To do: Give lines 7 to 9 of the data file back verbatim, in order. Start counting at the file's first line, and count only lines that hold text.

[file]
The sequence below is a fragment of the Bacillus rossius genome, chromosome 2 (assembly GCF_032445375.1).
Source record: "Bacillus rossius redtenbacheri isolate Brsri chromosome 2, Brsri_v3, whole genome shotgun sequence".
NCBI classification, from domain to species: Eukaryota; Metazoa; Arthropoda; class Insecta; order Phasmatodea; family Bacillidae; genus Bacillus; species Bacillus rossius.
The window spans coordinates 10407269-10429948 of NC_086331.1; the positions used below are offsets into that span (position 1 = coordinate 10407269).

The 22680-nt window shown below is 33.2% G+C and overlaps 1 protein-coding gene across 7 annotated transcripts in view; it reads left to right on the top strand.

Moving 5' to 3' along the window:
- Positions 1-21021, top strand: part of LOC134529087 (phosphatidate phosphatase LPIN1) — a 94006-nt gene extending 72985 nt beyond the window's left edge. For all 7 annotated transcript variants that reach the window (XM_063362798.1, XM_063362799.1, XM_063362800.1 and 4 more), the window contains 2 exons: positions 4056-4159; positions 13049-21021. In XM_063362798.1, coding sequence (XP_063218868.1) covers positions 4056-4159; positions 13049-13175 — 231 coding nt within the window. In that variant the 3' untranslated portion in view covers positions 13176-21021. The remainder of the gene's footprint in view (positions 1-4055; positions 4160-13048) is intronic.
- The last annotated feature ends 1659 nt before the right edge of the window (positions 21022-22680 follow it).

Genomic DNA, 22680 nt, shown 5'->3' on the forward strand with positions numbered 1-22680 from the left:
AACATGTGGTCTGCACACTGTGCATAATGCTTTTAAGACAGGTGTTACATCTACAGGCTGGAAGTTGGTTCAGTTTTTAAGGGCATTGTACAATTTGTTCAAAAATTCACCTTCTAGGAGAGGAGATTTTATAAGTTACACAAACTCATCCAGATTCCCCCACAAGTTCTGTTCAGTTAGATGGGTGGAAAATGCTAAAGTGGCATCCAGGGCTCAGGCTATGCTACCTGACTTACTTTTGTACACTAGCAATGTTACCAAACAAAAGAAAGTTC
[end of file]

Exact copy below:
- Positions 1-21021, top strand: part of LOC134529087 (phosphatidate phosphatase LPIN1) — a 94006-nt gene extending 72985 nt beyond the window's left edge. For all 7 annotated transcript variants that reach the window (XM_063362798.1, XM_063362799.1, XM_063362800.1 and 4 more), the window contains 2 exons: positions 4056-4159; positions 13049-21021. In XM_063362798.1, coding sequence (XP_063218868.1) covers positions 4056-4159; positions 13049-13175 — 231 coding nt within the window. In that variant the 3' untranslated portion in view covers positions 13176-21021. The remainder of the gene's footprint in view (positions 1-4055; positions 4160-13048) is intronic.
- The last annotated feature ends 1659 nt before the right edge of the window (positions 21022-22680 follow it).

Genomic DNA, 22680 nt, shown 5'->3' on the forward strand with positions numbered 1-22680 from the left: